|The Call of the Wild|
|Directed by||Ken Annakin|
|Written by||Peter Yeldham|
Tíbor Reves (uncredited)
Harry Alan Towers (as Peter Welbeck)
Win Wells (as Wyn Wells)
|Produced by||Artur Brauner|
Harry Alan Towers
|Edited by||Thelma Connell|
|Music by||Carlo Rustichelli|
|Distributed by||Intercontinental Releasing Corp.|
|30 November 1972 (Italy)|
1 March 1975 (United States)
The Call of the Wild is a 1972 family adventure film directed by Ken Annakin and starring Charlton Heston, Michèle Mercier, Raimund Harmstorf, George Eastman, and Maria Rohm.
Based on Jack London's 1903 novel The Call of the Wild, the film follows the adventures of a dog that is brought north to Canada to be used as a sled dog.
John Thornton (Charlton Heston) a prospector in the 1897 Klondike Gold Rush is trying to eke out a living in the harsh conditions of the bitterly cold Yukon region of Canada, with Buck the German Shepherd dog he befriends. Thornton struggles against unscrupulous rivals and natural hazards in the extreme conditions and is greatly helped by Buck who has his own story to tell: he was abducted from a family home and taken north to become a working sled dog. Man and dog forge a true bond of friendship, working together to survive life in the treacherous frozen North. Thornton is killed by Yeehat Indians, but Buck kills the men to avenge John Thornton. At the end of the film, Buck comes to the White River to mourn the place where he died.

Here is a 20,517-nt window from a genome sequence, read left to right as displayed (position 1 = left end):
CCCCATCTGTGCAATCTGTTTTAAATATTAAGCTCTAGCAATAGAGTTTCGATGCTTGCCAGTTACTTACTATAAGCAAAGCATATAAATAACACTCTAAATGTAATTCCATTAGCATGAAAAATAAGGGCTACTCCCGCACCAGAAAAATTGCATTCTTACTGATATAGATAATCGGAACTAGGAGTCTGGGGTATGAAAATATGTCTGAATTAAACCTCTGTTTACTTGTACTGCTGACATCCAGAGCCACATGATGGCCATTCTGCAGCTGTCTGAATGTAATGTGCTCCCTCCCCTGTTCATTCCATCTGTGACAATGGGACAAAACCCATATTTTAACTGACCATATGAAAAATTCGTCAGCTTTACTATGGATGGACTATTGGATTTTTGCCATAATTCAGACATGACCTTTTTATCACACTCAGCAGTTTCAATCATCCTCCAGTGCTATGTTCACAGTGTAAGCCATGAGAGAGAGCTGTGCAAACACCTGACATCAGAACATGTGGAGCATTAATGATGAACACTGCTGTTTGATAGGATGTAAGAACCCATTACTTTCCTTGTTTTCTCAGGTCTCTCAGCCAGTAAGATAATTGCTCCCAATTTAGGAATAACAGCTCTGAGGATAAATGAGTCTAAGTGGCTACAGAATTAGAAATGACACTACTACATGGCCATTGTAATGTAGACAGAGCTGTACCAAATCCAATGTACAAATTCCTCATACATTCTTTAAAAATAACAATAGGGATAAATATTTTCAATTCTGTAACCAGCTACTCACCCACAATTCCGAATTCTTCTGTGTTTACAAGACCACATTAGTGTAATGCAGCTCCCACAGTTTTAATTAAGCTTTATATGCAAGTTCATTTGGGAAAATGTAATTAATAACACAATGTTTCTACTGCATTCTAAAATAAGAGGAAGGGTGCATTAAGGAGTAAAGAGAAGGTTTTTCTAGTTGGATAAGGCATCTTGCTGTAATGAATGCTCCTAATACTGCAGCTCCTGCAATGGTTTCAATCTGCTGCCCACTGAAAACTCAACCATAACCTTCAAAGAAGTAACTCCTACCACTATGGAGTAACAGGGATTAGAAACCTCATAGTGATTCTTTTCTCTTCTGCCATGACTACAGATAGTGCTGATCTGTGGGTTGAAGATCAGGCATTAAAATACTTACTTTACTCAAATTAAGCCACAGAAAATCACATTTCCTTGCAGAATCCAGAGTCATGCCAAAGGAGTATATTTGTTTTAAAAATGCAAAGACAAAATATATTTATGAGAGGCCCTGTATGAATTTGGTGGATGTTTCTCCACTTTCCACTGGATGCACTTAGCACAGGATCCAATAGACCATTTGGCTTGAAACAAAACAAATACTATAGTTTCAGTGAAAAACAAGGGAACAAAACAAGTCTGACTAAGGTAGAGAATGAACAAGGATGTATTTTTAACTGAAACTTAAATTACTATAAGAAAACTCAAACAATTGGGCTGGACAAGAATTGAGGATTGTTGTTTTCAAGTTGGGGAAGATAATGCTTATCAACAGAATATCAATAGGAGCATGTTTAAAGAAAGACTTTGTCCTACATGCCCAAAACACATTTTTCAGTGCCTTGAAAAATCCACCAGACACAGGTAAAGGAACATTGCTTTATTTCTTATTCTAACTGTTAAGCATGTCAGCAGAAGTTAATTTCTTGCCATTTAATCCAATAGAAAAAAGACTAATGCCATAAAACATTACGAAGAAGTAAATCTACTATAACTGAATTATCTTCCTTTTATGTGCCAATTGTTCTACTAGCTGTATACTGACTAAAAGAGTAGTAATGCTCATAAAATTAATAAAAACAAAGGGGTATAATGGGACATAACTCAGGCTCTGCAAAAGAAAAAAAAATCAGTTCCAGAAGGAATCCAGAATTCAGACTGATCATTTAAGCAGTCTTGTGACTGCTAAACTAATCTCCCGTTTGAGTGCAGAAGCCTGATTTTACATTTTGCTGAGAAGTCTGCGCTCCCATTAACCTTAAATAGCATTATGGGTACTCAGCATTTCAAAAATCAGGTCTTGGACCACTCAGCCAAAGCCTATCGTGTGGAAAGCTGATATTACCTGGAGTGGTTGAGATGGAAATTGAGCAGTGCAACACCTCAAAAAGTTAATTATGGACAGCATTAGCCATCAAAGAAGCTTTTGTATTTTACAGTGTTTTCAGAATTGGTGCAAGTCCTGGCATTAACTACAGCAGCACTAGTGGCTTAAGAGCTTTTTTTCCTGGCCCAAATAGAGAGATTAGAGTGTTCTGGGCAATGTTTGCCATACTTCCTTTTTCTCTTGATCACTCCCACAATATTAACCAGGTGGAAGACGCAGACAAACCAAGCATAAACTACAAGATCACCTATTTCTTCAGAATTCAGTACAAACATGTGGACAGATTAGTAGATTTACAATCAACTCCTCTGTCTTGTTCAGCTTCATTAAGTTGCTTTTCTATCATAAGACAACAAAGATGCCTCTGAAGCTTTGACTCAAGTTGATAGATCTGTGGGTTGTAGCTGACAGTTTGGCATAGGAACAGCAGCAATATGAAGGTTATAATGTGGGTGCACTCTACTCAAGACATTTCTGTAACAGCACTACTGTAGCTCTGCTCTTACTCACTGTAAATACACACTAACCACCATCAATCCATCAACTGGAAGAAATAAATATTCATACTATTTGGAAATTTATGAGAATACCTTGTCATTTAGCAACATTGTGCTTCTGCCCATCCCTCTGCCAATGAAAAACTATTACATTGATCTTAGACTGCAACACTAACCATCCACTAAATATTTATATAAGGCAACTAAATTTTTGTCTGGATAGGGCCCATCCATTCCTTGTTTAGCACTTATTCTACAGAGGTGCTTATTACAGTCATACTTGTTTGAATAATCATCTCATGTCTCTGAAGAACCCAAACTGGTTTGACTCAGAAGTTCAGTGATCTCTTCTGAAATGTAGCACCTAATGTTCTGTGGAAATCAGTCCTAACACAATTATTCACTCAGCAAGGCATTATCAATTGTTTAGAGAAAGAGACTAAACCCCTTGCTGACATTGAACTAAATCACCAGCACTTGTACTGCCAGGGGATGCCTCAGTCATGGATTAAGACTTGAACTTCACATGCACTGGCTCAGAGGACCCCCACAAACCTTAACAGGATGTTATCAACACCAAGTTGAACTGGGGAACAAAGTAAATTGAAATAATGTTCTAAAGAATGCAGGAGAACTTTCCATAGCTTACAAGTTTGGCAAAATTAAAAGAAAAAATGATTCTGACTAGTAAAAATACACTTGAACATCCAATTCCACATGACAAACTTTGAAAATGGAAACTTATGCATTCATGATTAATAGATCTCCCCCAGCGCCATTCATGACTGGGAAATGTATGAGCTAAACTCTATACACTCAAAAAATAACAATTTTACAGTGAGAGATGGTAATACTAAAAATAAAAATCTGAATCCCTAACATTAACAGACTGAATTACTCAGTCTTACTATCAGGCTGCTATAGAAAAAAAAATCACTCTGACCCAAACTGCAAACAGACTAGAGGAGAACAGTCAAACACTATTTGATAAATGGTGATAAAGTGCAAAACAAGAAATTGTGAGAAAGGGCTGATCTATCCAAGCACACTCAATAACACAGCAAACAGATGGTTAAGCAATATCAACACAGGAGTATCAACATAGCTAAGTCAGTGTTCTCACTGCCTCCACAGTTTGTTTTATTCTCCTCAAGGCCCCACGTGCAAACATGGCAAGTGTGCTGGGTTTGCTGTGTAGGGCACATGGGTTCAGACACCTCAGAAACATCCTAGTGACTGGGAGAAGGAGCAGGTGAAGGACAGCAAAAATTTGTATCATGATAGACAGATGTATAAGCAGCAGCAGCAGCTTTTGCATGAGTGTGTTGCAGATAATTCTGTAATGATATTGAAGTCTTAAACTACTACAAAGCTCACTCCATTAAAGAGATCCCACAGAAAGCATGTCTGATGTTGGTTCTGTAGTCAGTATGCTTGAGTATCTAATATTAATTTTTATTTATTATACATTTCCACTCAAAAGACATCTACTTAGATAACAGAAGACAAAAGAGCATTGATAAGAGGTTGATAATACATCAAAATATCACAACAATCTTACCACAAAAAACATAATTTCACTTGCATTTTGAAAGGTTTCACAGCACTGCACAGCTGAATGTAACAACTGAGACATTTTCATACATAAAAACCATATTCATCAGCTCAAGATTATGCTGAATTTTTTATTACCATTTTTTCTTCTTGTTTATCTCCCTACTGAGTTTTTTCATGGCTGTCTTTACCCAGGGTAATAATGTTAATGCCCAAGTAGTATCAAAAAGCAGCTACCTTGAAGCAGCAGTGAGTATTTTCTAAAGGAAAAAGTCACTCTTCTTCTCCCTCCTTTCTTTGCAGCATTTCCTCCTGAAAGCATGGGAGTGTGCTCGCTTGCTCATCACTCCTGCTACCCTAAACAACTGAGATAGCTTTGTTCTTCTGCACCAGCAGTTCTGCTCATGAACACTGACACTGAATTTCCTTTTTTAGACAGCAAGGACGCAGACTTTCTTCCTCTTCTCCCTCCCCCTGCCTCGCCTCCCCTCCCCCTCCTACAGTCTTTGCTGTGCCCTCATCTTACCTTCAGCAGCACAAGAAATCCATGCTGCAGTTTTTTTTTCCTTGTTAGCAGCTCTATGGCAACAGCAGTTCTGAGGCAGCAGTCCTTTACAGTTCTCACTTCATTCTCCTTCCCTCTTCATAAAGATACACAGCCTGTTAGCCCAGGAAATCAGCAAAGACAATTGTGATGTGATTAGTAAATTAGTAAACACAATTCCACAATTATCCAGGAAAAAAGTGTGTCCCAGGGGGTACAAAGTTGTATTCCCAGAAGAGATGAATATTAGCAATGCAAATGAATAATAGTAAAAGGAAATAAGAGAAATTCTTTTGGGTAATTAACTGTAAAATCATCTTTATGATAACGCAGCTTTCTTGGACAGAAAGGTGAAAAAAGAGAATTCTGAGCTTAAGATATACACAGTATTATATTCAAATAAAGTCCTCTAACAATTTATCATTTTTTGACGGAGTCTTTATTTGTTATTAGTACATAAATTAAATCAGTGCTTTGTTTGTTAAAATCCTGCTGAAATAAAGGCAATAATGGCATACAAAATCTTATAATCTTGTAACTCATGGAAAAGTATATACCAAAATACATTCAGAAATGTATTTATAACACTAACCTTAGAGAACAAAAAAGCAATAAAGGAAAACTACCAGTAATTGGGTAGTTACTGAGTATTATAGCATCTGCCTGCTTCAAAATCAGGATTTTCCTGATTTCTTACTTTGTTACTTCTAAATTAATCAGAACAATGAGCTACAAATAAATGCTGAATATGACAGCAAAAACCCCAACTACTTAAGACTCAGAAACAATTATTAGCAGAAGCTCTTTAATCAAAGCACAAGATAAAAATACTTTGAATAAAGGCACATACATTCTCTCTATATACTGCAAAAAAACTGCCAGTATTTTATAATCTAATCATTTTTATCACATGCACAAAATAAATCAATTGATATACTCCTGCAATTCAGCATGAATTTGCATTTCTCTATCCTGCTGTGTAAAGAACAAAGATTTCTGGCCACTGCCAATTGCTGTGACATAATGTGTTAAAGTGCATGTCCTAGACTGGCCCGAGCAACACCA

The film was shot on location in Finland, Norway, and Spain.
Charlton Heston in his autobiography In the Arena: An Autobiography made it very clear how unhappy he was with this film and asked people to not watch it.[page needed] Although it was poorly received upon release, and was not released in the United States until 1975, today the film is seen in a better light. Contemporary British and Irish Film Directors: A Wallflower Critical Guide described it as a "swinging back to action-adventure", starring "Charlton Heston at his best", another in the "long line of Annakin's panoramic films featuring a myriad of beautiful locations".
Incidentally, of the former film, its star, Charlton Heston said, 'The worst film I ever made was The Call of the Wild.